CES 2020 Cooking Pal Julia


Honorable Mentions

Bosch Virtual Visor – an idea so simple idea you wonder why it hadn’t been done yet. This innovation from Bosch replaces a traditional sun visor with a transparent LCD display. Two layers of AI work to locate your face and eyes and determine the shadow projected to indicate the angle of the sun. When sun glare strikes, only the glare area of the sun is blacked out leaving you a broader view of the road.

Nanoleaf Canvas – these are modular light squares that can be used to create designs on walls or applied in a manner resembling a tiled wall. They do not appear appropriate for replacing the tile in hard-working, heavy moisture areas like kitchen backsplashes or bathrooms, but for the many who love the mood-changing effect of Philips Hue lighting, this is a novel way to decorate.

Air Selfie – the name is fully descriptive: a mini-drone with a camera makes selfie sticks more uncool than they already were. For $99, this is a flying camera you release from your hand, it flies a short distance away, takes your picture and then returns to the palm of your hand. Fun!

Royole Flexible Display – we wrote previously about this brand that we never heard of because they brought an actual folding phone to show off at CES 2019. One year later, it appears they have learned that their technology innovation may have been more about their flexible display screen than the phone. This year’s booth featured, as a centerpiece, a tree covered with color-changing “leaves”. Look closely, and you can see that each “leaf” is an individual flexible display:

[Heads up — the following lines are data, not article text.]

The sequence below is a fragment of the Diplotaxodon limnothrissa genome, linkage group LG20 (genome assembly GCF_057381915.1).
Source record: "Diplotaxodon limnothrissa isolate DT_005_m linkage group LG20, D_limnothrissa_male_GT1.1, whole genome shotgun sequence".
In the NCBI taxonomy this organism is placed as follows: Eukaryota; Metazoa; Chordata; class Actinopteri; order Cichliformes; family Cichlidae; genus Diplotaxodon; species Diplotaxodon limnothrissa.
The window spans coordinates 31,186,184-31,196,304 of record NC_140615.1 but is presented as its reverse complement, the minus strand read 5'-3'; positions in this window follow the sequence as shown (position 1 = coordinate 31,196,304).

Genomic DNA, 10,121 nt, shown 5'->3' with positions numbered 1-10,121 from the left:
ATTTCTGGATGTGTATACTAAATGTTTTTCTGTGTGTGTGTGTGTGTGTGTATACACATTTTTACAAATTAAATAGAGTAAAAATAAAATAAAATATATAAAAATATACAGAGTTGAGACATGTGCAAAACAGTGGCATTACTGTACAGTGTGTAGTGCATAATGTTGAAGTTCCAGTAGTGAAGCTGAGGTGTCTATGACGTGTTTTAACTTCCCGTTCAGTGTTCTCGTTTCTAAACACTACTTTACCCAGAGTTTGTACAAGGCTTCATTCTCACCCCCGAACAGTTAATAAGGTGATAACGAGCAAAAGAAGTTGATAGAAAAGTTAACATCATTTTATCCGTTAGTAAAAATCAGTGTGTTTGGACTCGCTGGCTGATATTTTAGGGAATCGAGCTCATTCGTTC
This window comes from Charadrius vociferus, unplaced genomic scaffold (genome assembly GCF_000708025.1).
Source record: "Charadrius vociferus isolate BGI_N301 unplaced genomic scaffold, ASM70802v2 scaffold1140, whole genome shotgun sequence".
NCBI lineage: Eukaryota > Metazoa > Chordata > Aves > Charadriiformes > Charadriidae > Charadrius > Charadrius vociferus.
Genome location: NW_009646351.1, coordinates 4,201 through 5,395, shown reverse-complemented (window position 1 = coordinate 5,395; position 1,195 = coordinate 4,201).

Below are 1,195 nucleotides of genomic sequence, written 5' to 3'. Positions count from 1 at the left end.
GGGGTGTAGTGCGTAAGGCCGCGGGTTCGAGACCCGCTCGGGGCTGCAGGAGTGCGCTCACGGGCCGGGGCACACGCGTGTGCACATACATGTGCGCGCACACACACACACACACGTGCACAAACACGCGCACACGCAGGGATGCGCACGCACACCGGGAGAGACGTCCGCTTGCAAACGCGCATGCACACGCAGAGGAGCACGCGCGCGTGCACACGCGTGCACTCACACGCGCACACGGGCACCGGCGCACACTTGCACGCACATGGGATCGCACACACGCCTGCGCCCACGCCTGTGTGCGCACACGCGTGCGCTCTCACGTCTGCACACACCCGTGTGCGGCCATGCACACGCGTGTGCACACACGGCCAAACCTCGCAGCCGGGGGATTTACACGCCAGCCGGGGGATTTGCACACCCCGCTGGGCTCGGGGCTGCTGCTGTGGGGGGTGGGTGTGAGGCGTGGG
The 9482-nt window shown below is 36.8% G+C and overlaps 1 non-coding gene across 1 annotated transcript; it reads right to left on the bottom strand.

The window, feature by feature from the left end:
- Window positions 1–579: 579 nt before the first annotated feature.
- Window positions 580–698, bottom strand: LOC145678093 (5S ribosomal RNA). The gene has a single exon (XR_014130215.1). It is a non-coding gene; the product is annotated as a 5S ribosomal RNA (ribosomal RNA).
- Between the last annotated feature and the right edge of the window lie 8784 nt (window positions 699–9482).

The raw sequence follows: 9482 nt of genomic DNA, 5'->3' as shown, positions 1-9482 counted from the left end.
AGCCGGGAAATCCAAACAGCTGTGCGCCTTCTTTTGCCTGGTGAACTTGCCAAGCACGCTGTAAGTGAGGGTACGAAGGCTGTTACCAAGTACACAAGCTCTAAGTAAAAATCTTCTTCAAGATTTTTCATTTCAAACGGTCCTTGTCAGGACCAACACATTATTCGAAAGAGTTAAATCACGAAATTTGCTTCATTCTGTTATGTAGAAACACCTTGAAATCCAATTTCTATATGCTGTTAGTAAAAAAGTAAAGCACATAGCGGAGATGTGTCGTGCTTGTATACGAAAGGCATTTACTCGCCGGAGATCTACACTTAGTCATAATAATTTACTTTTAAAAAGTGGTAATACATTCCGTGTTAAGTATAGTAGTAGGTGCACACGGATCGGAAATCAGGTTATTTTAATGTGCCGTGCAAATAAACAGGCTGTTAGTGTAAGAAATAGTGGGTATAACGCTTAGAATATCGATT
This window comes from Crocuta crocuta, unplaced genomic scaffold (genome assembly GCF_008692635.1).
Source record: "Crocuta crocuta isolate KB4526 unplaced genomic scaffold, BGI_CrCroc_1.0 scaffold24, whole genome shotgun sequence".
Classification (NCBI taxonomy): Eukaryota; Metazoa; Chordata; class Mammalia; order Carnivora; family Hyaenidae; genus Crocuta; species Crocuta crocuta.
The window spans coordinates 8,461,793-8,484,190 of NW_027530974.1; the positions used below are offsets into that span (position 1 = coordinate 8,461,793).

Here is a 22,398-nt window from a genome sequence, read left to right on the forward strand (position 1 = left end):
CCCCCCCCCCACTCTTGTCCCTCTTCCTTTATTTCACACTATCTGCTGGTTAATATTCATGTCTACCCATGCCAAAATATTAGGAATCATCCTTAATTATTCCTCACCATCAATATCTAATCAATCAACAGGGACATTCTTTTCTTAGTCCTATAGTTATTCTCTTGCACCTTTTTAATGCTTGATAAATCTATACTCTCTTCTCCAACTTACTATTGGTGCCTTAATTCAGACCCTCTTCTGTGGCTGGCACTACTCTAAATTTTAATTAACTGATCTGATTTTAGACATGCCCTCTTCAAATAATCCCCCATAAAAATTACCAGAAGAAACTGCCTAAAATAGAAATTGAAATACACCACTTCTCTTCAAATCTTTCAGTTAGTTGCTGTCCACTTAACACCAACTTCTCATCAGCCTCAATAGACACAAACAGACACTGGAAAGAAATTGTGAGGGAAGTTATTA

CES 2020 Royole Flexible Display



Having returned from the show, taken a breath and revisited the experience, here are a few addendums to earlier posts:

  • 5G: no sooner had we pressed “send” for our CES Day One Report on 5G (and how it is still going to take a while) than we attended the Day Two Quibi Keynote. Sure enough, this presentation included declarations from T-Mobile’s CEO on how important 5G is for new brands and technology like Quibi, and how T-Mobile offers nationwide 5G. While true, not all 5G that is currently being marketed is the same. T-Mobile’s 5G works on a longer range, low-band spectrum than AT&T or Verizon, so it’s not an apples-to-apples comparison vs. the other providers. Let the consumer 5G confusion begin!
  • Streaming Wars: while writing about this topic (or lack of its presence) at CES in our Day Two Report, Verizon elsewhere announced significant changes to how FiOS will market their content bundles. Their announcement might mark the turning point of consumers threatening to switch carriers or cancel cable in order to get a lower subscription cost. Next time you try to do that with FiOS, they are likely to offer you a number of options for paying less to get less. Expect the cable companies to follow suit.
  • In our Day Three Report, we thought it mildly absurd that a hyper luxury vehicle like the Lamborghini Huracan Evo was being promoted as “works with Alexa.” In hindsight, it probably would have helped to include a photo of the “screaming orange” vehicle and the adjacent logos to better convey that point:


CES 2020 Lamborghini Huracan Evo


One last thought: if appliances and homes are so “smart”, why do we have to tell them what to do? Shouldn’t they just…do? We’ll table that thought until CES 2021.